Dr. Nikhil Govind’s talk on the role of the legal and the judicial in regulating sexual diversity, was especially topical in light of the recent Supreme Court Judgement’s criminalization of homosexuality. In doing so, the Supreme Court overturned the earlier landmark Naz Foundation judgement by the High Court in 2009, which had decriminalized homosexuality by amending Section 377 of the Indian Penal Code. The original wording of Section 377, which criminalized same-sex sexual behaviour, was amended to consider ‘consensual sex between adults in private’ which was well within the purview of the Articles 21, 14, and 15 of the Constitution regarding the ‘right to life and personal liberty’ and equality before law.
Dr. Govind pointed out how the legalese of the judgements could not be easily transcended, since there is no clear and shared understanding of words like ‘unnatural’, ‘obscene’, or even ‘consensual’. This would mean that the interpretation of laws depends on how conservative or liberal the judge is. For instance, under Section 377 (introduced during the British Rule in India) it was decreed that anything outside heterosexual penile sex would be deemed as ‘unnatural’.
Nikhil Govind also complicated the discourse from which arguments had been made in favour of homosexuality. The Naz Foundation had argued that same-sex sexual acts should be decriminalized, when conducted on the basis of ‘consent’. But how could we realistically determine the level of consent between two adult parters, in what is essentially a multidimensional private act? Meanwhile, defenders of consent-based regulations mention the lacunae in rape laws, and the actual inefficacy in terms of prosecuting people who indulge in child-sex cases.
Dr. Govind also drew attention to the space from which the Naz Foundation had fought for this amendment: the discourse of public health. The argument made by the Naz Foundation was that in criminalizing same sex sexual behaviour ‘irrespective of the consent of the people involved’ there was a ‘significant barrier in effective HIV/AIDS interventions with sexual minorities’. However, building the argument for homosexuality from the backdrop of public health space, had created a lot of debate and dissatisfaction. A pertinent question in this direction is: why wasn’t an argument made, instead, from a civil rights perspective? Dr. Govind argued that this choice has had implications, since it made decriminalization take place only at the level of public health, pushing the debate on the ‘unnaturalness’ of homosexuality underground. Instead, taking the civil rights route could had led to valuable conversations about sexuality .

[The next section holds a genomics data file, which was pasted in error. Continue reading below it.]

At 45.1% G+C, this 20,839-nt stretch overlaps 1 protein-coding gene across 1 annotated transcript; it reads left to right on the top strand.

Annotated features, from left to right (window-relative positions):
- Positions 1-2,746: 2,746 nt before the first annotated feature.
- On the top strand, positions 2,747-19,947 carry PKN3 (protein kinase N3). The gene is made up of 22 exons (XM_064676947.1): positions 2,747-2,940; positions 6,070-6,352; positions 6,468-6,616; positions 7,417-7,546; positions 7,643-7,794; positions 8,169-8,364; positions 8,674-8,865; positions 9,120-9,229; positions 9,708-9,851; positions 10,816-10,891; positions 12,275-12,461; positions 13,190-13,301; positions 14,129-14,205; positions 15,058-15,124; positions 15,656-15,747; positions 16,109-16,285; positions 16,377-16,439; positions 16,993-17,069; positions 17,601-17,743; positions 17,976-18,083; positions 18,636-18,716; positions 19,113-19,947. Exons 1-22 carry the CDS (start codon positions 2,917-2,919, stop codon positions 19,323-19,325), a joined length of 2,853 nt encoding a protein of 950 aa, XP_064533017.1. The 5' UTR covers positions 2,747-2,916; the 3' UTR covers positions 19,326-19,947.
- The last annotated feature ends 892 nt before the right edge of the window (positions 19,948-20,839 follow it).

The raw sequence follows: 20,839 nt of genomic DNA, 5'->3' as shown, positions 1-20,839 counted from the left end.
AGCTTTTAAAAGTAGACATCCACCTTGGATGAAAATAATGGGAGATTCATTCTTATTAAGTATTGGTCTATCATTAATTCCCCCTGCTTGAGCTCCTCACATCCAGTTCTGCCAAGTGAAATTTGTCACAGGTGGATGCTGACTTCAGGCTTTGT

Other key elements must be acknowledged for a healthy pubic debate on homosexuality: family and religion. Dr. Govind highlighted how at present, homosexuality is being fought in a legalistic environment, with mainly the judiciary as the site of struggle since there is no health public dialogue on sexuality. Moreover, the petitions for legalizing same-sex sex also do not address the cultural implications of people saying ‘no’ to homosexuality, which is at the core of an individual’s right to freedom. For Dr. Govind one central question remained: how can a new ethics evolve to make sense of new sexual minorities and their participation in the public space?
Perhaps the recent protests following the Supreme Court Judgement, in India and around the world, may be an important beginning in making visible these questions of ‘choice’, ‘body’ and ‘freedom of sexuality’ in the public space.